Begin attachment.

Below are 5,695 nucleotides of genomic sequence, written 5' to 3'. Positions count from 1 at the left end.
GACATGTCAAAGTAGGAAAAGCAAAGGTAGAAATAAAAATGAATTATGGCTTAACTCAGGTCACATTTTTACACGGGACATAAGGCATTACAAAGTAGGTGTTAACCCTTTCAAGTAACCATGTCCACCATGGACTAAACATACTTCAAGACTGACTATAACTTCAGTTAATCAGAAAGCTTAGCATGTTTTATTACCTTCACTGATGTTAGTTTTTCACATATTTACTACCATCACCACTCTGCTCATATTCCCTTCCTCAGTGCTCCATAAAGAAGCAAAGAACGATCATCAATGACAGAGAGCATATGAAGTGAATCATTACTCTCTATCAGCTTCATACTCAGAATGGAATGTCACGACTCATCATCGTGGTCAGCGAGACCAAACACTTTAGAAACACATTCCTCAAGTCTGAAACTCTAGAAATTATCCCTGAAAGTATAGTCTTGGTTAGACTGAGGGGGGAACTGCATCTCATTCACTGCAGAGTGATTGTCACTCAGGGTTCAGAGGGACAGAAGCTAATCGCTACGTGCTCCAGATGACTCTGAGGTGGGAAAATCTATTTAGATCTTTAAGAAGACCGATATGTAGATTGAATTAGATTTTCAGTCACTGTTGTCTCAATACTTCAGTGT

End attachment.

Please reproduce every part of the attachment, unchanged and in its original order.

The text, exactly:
Below are 5,695 nucleotides of genomic sequence, written 5' to 3'. Positions count from 1 at the left end.
GACATGTCAAAGTAGGAAAAGCAAAGGTAGAAATAAAAATGAATTATGGCTTAACTCAGGTCACATTTTTACACGGGACATAAGGCATTACAAAGTAGGTGTTAACCCTTTCAAGTAACCATGTCCACCATGGACTAAACATACTTCAAGACTGACTATAACTTCAGTTAATCAGAAAGCTTAGCATGTTTTATTACCTTCACTGATGTTAGTTTTTCACATATTTACTACCATCACCACTCTGCTCATATTCCCTTCCTCAGTGCTCCATAAAGAAGCAAAGAACGATCATCAATGACAGAGAGCATATGAAGTGAATCATTACTCTCTATCAGCTTCATACTCAGAATGGAATGTCACGACTCATCATCGTGGTCAGCGAGACCAAACACTTTAGAAACACATTCCTCAAGTCTGAAACTCTAGAAATTATCCCTGAAAGTATAGTCTTGGTTAGACTGAGGGGGGAACTGCATCTCATTCACTGCAGAGTGATTGTCACTCAGGGTTCAGAGGGACAGAAGCTAATCGCTACGTGCTCCAGATGACTCTGAGGTGGGAAAATCTATTTAGATCTTTAAGAAGACCGATATGTAGATTGAATTAGATTTTCAGTCACTGTTGTCTCAATACTTCAGTGT